Statistical data examples in the literature mostly depict the smart city vision, and growing reality, of streams of data flowing between physical objects, actors, and government, private, and social institutions that inhabit and govern cities [2,31]. This mass of data has made possible the concept of ‘big data’, increasingly facilitated by the IoT [33], utilizing computational capacity larger than that on which the real-time data is created [44] and for which standard statistical software is not adequate [45]. For the purposes of this research, we take the approach that big data includes the interrogation of data using analytics, artificial intelligence, and data mining [38,46].
Data in the big-data context is characterized by its immediate availability, even if it is not used immediately, and the frequency of collection. The most prominent examples of big-data-derived evidence are found in transport studies [35,38]. The two most frequently used sources of data in the 81 big data analyses examined by Welch and Widita (2019) were smart card and automated data [35]. Welch and Widita (2019) found that such data and their analysis were not fully fit-for-purpose [35]. The techniques used in the analyses were found by Welch and Widita (2019) to be mostly those originally adopted for historically deliberately collected data [35]. Welch and Widita (2019) conclude by identifying a significant opportunity for smart city transportation scholars to capture value from big data by applying the more advanced statistical methods that are commonly associated with big data in other fields [35]. The parameters of the data utilized are seen to be inappropriately driven by their availability from transactions, as distinct from the dimensions of the precise research question [35], as is the traditional approach which leads to deliberately collected data for transport evaluation [2]. This absence of a preceding, precise research question as a characteristic of big data-based research causes Engin et al. (2020) to caution those evaluating decisions to establish a careful understanding of the provenance of the big data evidence so that the possibly of poor-quality research and bias is diminished [38].
The limitations of a big data-only strategy for analysis were commonly acknowledged by the authors of studies reviewed by Welch and Widita (2019), who offered that the analysis derived from emerging big data needed to be complemented or validated using conventional travel surveys, thus confirming the notion of the complementary forms of data for evidence-based decisions [35].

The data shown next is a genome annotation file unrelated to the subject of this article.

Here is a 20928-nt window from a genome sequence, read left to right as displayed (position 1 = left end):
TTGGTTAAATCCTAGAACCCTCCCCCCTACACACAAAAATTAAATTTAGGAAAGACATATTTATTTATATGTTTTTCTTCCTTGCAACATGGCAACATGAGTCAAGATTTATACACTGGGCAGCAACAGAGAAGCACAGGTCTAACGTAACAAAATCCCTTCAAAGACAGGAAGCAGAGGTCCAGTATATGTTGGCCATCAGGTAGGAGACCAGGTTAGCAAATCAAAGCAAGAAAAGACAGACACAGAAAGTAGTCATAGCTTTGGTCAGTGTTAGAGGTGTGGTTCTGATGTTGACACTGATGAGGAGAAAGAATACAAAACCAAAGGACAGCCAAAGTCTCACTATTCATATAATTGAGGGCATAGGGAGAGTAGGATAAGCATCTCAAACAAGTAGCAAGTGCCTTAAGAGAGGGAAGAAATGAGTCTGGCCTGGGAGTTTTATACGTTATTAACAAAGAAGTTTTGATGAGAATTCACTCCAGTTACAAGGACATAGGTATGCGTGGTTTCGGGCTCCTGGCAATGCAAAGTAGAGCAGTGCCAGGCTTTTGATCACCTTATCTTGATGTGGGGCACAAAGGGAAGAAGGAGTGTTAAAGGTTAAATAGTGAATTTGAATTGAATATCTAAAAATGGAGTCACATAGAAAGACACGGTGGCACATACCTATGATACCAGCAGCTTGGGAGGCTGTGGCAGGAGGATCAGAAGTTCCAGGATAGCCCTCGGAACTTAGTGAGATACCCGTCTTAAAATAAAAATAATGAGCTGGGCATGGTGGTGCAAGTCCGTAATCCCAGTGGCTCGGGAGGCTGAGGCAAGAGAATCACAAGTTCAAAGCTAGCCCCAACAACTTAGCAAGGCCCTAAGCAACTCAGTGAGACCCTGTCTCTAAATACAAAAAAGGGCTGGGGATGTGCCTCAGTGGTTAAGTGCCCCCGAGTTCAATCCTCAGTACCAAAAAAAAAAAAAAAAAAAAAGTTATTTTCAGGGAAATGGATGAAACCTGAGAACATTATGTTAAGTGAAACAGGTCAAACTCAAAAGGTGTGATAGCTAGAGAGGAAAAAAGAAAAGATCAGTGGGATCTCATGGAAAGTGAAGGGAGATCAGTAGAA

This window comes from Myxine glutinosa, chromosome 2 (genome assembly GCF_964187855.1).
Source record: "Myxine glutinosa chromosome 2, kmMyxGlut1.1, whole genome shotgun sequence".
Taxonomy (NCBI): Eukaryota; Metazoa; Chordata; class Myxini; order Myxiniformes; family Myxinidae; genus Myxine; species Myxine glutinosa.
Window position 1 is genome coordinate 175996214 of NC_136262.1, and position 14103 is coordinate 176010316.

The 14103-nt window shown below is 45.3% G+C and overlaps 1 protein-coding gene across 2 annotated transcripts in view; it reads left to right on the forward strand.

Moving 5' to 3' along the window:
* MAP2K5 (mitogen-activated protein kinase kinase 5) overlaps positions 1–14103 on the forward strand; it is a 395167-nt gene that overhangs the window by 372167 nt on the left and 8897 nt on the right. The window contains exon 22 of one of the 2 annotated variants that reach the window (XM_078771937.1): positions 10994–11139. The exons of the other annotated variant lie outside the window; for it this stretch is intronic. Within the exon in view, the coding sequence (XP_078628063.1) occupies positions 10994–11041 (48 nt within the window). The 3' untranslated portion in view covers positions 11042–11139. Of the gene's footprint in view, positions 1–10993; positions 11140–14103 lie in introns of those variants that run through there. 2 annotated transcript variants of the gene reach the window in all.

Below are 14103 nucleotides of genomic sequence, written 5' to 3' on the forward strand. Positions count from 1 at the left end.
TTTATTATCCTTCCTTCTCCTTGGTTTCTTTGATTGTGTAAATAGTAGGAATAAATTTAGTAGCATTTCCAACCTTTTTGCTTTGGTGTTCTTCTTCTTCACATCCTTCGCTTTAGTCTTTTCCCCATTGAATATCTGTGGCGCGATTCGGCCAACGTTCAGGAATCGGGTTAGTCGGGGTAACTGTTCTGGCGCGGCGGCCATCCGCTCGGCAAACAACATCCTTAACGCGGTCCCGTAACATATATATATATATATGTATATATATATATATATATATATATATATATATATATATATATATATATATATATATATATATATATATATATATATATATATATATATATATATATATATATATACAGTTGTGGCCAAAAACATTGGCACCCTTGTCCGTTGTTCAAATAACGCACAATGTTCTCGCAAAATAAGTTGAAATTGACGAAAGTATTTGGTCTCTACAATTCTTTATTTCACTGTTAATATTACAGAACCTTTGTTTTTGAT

4.7. Sharing of Evidence

The high-level smart city conceptualization of smartness or smart governance being achieved through co-operation and collaboration between organizations [4,31,47,48,49] was clearly evident in the articles regarding obtaining the data necessary to form opposite evidence for city decisions, operational, tactical, and policy decisions. Much of the inter-organizational collaboration requires the sharing of data between organizations, leading to the literature on smart cities [35,38,50] presenting a distinct theme of much of the data required for decision-making by the city administration being controlled by another entity, including citizens.
Notwithstanding a strong history of all levels of the Denmark public sector publishing data for public consumption through open data portals, valuable city data are locked up within private and public organizations where the case for its relevance has not been made or heard [51]. This is consistent with the earlier experience of Malmo [52] where renewable energy projects were frustrated by issues around aggregating energy data by sector and balancing public and private interests. However, Giest (2017) found that, in the smart city cases of Copenhagen, London, Malmo, and Oxford, obstacles to data exchange to support carbon emission reduction decision-making stemmed from incompatibilities in formats, standards, access, individual organizations developing their own hardware, software and data applications, and institutional complexity [53]. For these reasons, several years of effort had not produced any sharing of data within each city’s ecosystem, and resulted only in local experiments as to data sharing. The obstacles to data exchange and compatibility across datasets stemmed less from the connection to private stakeholders and more from cross-departmental and cross-level (government) links. The close focus on forging these links and sharing and integrating data sets led to only limited attention being paid to establishing capacity to utilize the data as evidence [53]. This may be because the heavy reliance by city administrations upon outsourcing to private companies had led internal knowledge as to its use as evidence being not adequate, as was found by Giest (2017) [53].